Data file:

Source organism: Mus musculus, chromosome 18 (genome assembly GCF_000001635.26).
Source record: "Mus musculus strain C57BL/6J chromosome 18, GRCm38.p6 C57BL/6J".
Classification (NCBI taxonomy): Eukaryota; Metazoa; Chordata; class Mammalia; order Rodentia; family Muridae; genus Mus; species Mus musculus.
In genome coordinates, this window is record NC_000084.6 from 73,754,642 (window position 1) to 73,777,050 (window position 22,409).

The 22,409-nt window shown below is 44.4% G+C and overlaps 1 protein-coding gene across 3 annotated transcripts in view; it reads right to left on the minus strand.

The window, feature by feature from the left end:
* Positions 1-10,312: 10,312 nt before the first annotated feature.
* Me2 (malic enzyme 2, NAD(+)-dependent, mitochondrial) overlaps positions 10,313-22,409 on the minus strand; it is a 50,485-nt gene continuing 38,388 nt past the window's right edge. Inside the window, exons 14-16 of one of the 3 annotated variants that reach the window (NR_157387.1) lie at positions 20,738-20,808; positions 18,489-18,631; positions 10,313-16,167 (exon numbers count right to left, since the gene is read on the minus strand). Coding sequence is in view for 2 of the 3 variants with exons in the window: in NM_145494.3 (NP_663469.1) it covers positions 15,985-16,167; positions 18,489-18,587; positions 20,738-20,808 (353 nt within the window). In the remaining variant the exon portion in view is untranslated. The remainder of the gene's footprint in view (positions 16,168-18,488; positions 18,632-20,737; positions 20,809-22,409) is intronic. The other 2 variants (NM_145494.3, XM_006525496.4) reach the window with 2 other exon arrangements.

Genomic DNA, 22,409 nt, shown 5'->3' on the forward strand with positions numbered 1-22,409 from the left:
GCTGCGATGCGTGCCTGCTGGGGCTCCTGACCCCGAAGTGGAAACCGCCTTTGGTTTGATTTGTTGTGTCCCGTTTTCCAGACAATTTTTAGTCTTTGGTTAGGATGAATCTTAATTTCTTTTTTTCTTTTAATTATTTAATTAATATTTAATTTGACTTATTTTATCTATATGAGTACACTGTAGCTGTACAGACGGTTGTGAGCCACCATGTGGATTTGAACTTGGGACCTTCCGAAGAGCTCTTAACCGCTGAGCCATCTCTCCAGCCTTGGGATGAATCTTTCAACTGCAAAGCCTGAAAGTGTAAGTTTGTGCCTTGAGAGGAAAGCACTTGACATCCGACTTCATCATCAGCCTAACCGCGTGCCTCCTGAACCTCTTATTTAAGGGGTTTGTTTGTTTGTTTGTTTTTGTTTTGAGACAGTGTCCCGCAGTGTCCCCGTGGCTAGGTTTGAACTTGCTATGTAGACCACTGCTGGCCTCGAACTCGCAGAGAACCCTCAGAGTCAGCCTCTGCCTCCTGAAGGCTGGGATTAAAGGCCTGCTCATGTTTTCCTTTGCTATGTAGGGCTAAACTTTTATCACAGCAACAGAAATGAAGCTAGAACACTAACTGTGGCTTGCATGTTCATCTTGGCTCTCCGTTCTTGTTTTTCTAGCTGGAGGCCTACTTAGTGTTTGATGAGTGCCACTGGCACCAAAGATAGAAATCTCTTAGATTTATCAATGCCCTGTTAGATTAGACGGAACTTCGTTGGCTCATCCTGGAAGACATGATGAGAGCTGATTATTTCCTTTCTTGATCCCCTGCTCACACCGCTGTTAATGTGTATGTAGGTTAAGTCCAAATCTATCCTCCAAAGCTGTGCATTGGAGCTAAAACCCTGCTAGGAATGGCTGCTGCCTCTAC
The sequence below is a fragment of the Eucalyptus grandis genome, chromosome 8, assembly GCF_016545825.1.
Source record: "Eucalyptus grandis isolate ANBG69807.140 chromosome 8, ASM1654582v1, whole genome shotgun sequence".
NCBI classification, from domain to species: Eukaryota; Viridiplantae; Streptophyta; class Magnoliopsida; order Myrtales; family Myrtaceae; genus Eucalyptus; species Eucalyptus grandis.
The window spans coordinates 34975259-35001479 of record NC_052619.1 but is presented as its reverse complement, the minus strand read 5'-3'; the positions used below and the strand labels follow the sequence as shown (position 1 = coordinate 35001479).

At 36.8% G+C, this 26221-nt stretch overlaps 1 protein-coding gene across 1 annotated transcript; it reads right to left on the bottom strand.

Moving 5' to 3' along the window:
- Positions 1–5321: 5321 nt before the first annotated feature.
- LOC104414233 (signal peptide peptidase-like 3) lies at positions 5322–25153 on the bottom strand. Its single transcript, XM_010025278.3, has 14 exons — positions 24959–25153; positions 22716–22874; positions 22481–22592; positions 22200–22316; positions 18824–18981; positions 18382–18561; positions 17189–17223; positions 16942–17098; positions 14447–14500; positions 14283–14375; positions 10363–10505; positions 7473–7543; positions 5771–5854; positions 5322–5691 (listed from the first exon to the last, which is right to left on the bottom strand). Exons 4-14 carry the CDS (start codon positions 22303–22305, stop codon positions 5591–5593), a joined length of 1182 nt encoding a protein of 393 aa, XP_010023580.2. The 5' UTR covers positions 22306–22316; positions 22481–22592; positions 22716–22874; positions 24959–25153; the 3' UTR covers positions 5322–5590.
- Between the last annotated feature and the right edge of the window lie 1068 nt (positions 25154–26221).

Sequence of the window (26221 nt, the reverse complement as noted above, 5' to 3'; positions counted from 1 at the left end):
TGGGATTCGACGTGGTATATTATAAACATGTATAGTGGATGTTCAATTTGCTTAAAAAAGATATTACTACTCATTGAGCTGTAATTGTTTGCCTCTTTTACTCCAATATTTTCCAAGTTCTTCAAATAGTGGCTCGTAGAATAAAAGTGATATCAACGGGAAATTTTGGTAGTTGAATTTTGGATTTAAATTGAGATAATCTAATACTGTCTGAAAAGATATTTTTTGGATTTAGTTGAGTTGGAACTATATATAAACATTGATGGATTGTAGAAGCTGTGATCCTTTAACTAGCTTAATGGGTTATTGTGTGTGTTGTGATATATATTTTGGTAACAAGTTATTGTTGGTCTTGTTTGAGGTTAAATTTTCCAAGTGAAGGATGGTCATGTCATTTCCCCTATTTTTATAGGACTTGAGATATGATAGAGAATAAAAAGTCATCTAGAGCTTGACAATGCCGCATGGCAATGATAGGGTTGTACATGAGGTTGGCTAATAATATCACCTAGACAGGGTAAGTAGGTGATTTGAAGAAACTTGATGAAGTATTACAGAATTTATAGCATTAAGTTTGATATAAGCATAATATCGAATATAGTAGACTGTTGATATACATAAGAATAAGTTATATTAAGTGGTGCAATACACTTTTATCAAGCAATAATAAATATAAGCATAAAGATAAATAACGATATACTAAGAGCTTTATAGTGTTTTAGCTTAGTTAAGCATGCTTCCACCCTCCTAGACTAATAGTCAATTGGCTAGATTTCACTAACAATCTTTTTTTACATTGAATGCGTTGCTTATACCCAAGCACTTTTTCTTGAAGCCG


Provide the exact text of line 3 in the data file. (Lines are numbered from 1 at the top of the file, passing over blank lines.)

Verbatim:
Classification (NCBI taxonomy): Eukaryota; Metazoa; Chordata; class Mammalia; order Rodentia; family Muridae; genus Mus; species Mus musculus.